It is rare to find a piece in the media nowadays that doesn't have a certain "view" on the important social and economic issues of today. Underlying every opinion piece is ideology of some sort. Slavish commitment to the ideology results in the writer typically producing such a biased view that it only appeals to those who are already prejudiced with the same view. It has become extremely difficult (especially with the evolution of the Internet and with blogs) to reach an informed and balanced view on a subject by referencing an authoritative piece on the subject.
Which is why I was pleasantly surprised to come across this piece in the Washington Post today. The piece by Gregory Clark, a professor of economics at UC, Davis presents the view that many of us are afraid to admit. And that is that the US will very soon be forced to confront a reality where the technological advances in the economy today creates its own Haves and Have-Nots. And the chasm between the Haves and Have-Nots would be so huge and so impossible to bridge that the government will be forced to play an equalizing role, so that the social order in society remains more or less intact. So how is new technology creating this chasm? More importantly, for me and my readers, what are the kinds of knowledge-worker jobs that are going to be valued in the twenty-first century?
The last fifty years of the second millenium have been marked by the emergence of the computer. A machine designed to do millions of logical and mathematical operations in a fraction of a second, the computer has now started to take over a vast majority of the computing and logical thinking that human beings would usually perform. With the ability of the computer (through programming languages) to execute long sequences of operations at high speed, the end-result is a powerful "proxy" intelligence that can be harnessed to do both good and harm. And this proxy-intelligence is taking the place of traditional intelligence; the role performed by human beings in society. And this intelligence comes without moods, expectations of recognition/ praise; in fact, without any kind of the emotional inconsistencies and quirks shown by human beings. No surprise that many of the front-end business processes involving the delivery of basic and transactional services to consumers is being replaced by the computer (such as the ATM machine). With the computer becoming an increasingly integral part of the economy, I see two kinds of jobs that knowledge-workers can embrace in this economy. I am going to cover one of these roles in this post and the second, in the next post.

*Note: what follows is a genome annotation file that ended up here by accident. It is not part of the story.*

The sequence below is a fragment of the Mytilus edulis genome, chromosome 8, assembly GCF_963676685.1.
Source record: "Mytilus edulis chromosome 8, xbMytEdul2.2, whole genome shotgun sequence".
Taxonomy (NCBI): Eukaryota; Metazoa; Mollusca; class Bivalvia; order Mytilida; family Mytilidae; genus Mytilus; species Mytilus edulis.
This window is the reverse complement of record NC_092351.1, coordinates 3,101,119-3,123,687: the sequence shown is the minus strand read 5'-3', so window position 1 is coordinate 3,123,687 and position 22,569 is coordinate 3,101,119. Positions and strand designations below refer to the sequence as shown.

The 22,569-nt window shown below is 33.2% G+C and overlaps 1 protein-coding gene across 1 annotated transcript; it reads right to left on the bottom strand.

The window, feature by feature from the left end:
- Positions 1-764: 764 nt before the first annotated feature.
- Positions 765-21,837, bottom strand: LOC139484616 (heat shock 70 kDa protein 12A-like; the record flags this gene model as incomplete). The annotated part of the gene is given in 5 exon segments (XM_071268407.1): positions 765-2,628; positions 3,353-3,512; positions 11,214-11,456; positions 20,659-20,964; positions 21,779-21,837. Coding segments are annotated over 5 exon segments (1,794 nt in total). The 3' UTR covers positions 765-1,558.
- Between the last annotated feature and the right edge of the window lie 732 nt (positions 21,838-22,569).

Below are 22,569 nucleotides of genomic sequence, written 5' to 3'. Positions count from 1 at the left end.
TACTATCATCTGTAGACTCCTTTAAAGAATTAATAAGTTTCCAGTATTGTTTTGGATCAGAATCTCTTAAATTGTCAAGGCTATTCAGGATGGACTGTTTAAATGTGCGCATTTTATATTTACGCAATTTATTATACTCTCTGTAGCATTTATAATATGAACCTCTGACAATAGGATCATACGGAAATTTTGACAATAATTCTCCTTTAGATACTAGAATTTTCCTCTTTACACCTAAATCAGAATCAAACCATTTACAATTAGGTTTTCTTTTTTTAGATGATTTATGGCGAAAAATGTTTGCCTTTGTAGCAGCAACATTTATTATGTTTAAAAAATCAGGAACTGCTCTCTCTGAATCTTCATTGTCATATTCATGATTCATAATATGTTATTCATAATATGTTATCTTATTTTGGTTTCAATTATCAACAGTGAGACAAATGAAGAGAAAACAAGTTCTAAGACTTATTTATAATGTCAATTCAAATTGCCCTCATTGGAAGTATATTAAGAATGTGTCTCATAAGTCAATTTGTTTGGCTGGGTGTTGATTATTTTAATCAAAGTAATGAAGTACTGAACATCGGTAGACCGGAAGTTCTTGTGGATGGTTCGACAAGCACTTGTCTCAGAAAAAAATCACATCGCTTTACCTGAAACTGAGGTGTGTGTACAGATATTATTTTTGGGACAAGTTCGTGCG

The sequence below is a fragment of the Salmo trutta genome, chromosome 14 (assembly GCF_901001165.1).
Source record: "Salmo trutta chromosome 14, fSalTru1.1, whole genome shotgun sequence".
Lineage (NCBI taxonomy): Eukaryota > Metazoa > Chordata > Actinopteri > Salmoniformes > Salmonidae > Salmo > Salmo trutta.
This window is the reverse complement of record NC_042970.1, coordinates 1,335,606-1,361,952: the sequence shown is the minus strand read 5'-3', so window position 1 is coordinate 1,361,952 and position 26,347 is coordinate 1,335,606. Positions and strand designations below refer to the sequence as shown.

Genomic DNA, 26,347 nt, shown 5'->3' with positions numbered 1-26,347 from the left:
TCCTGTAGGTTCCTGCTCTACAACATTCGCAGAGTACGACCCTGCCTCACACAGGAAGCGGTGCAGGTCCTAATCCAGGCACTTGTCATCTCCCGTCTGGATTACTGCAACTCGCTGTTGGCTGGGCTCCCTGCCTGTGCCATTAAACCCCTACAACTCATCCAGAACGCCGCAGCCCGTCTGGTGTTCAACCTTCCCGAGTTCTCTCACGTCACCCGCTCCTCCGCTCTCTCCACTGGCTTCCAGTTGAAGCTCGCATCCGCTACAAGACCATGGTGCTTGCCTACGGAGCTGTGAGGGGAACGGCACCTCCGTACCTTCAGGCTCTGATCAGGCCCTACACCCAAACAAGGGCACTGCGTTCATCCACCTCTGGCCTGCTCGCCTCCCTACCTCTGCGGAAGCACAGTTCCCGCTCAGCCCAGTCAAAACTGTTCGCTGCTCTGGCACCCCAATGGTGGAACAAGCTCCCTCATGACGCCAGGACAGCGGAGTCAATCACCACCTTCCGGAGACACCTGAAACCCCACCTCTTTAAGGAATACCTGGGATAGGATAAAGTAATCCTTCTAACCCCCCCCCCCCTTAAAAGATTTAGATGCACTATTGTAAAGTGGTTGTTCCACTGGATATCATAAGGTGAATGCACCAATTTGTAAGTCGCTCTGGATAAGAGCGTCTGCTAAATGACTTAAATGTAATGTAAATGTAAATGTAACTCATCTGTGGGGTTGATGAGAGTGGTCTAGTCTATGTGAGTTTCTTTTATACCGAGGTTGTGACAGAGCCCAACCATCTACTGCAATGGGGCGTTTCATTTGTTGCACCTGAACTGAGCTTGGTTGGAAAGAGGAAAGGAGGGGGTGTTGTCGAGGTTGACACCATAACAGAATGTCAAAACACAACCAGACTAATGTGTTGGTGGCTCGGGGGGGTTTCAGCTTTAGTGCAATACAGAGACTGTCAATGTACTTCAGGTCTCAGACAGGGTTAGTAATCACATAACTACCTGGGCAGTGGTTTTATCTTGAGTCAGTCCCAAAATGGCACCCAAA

The first role is that of the accelarator towards an increasing automation of simple business processes. The cost benefit of the computer over human beings is obvious; however in order for the computer to perform even in a limited way like human beings, detailed instruction sets with logical end-points at each node need to be created. It requires the imagination and creativity of the human mind to do this programming in a really effective manner - i.e. the computer actually being able to do what the human being in the same position would have been able to do. Also, it requires human ingenuity to engineer the machine to do this efficiently - within the desired speed and operating cost constraints. This role of an accelarator or an enabler of the "outsourcing" of hitherto human performed activity to machines will be increasingly in demand over the next 10-15 years.
This role will require a unique mix of skills. First and foremost, the role requires a detailed understanding of business processes, the roles played by the various players, the inputs and outputs at various stages. The business process understanding needs to span multiple companies and industries. Let's take something that Clark refers in his article: change to a flight reservation. The business process calls for not just access to the reservations database and the flights database, but also things like changing meal options, providing seating information (with information about the aircraft seating chart), reconfirming the frequent flyer account number, etc. Additionally, providing options for payment if there is going to be a fee involved.
Second, the role requires the ability to understand the capabilities of IT platforms and packages to able to perform the desired function. This role actually has two components. One is the mapping of human actions into the logic understood by a computer system. The second is the system architecture/ engineering side, which is the configuration of the various building blocks (comprised of different IT "boxes" delivering different functionality) to create an end-to-end process delivery capability. Given the lack of standards that exist for these types of solutions, any deep skills in this area involves understanding the peculiarities of specific solutions in a great level of detail.
I'd love to hear more from readers on this. Have you seen these roles emerging in your industry? What other types of skills does the enabler or accelarator role need?